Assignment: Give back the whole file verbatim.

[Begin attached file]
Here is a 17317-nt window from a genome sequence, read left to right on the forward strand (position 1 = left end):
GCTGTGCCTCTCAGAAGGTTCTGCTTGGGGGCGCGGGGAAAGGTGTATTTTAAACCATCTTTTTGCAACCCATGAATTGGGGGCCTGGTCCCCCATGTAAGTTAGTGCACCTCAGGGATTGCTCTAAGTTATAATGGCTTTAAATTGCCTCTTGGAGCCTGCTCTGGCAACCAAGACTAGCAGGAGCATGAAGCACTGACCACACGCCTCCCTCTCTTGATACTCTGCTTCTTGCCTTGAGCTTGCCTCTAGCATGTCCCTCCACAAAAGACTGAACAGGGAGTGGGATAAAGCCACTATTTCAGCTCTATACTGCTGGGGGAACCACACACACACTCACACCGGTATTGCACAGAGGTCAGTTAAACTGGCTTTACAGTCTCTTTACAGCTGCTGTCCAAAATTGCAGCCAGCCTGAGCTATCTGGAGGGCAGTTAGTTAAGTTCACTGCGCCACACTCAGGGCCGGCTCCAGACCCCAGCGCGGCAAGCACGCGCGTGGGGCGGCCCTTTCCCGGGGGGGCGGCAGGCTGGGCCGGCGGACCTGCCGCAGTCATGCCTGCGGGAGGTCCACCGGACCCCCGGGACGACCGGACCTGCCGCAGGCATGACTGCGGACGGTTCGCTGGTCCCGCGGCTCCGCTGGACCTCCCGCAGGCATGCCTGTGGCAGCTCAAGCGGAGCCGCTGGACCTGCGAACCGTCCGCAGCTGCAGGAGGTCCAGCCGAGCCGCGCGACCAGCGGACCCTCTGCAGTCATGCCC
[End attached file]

Here is a 17317-nt window from a genome sequence, read left to right on the forward strand (position 1 = left end):
GCTGTGCCTCTCAGAAGGTTCTGCTTGGGGGCGCGGGGAAAGGTGTATTTTAAACCATCTTTTTGCAACCCATGAATTGGGGGCCTGGTCCCCCATGTAAGTTAGTGCACCTCAGGGATTGCTCTAAGTTATAATGGCTTTAAATTGCCTCTTGGAGCCTGCTCTGGCAACCAAGACTAGCAGGAGCATGAAGCACTGACCACACGCCTCCCTCTCTTGATACTCTGCTTCTTGCCTTGAGCTTGCCTCTAGCATGTCCCTCCACAAAAGACTGAACAGGGAGTGGGATAAAGCCACTATTTCAGCTCTATACTGCTGGGGGAACCACACACACACTCACACCGGTATTGCACAGAGGTCAGTTAAACTGGCTTTACAGTCTCTTTACAGCTGCTGTCCAAAATTGCAGCCAGCCTGAGCTATCTGGAGGGCAGTTAGTTAAGTTCACTGCGCCACACTCAGGGCCGGCTCCAGACCCCAGCGCGGCAAGCACGCGCGTGGGGCGGCCCTTTCCCGGGGGGGCGGCAGGCTGGGCCGGCGGACCTGCCGCAGTCATGCCTGCGGGAGGTCCACCGGACCCCCGGGACGACCGGACCTGCCGCAGGCATGACTGCGGACGGTTCGCTGGTCCCGCGGCTCCGCTGGACCTCCCGCAGGCATGCCTGTGGCAGCTCAAGCGGAGCCGCTGGACCTGCGAACCGTCCGCAGCTGCAGGAGGTCCAGCCGAGCCGCGCGACCAGCGGACCCTCTGCAGTCATGCCC